“We successfully drove an increase in investment asset values at Group level with financial results for the year under review reporting an accumulative 5 percent year on year growth of Group assets to P4.1 billion,” reiterated Makhondo. Further zooming into the BDC Group’s financial highlights for the period under review indicates that income closed the year at P444 million against last year’s P403 million, reflecting a 10 percent growth year on year.
Company Profit before Tax increased by 18 percent to P244 million in 2018 from P206 million reported in 2017. Managing Director, Bashi Gaetsaloe shared that in addition to the reported financial results, his company also takes pride in the Moody’s Investors Service reaffirmation of their Baa2/Prime2 rating with a stable outlook.
“The rating agency recognised our strong liquidity and capital buffers, and assumption of a high probability of government support hence our issuer ratings entail a standalone credit profile of b1, which balances what Moody’s recognizes as a strong company solvency and liquidity position against a high concentration of strategic participation in large equity investments.”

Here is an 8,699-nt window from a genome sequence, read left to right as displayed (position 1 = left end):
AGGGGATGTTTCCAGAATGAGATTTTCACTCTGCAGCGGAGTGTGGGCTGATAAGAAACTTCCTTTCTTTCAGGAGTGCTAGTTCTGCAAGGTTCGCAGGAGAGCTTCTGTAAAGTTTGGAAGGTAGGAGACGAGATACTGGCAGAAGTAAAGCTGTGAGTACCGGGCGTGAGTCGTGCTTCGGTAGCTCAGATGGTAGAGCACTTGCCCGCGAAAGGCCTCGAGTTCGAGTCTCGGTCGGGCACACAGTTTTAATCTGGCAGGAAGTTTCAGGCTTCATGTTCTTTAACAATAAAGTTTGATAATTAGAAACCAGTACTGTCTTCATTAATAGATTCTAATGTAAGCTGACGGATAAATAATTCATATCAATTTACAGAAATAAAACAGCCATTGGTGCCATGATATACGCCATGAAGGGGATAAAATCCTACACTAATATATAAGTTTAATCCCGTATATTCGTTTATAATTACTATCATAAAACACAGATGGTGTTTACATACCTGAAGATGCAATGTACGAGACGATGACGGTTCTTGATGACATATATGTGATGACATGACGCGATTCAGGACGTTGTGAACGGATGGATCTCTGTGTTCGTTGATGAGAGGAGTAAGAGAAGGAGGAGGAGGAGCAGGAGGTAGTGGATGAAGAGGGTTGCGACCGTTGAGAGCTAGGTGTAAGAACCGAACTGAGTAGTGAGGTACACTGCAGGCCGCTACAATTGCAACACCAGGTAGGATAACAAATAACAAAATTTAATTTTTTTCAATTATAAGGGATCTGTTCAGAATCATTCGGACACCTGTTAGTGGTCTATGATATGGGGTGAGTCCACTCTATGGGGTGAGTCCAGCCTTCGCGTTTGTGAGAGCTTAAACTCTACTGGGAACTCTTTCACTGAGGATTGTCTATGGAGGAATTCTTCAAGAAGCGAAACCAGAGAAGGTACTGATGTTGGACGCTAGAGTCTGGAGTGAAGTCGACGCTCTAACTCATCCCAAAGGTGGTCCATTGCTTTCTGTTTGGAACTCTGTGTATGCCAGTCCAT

Gaetsaloe further added that during the year 2018 BDC moved from equity investment to debt instruments with a view to align their portfolio composition to their investment mandate of just being financers and not operators “we shrunk our equity injections and hiked our debt instruments because our job is not to run businesses but just support, thus we took a deliberate stance to minimize our equity skates with a view to allow entrepreneurs , promoters and business owners to run these business so we have been moving with a small minority stake investment wave to archive this” he said.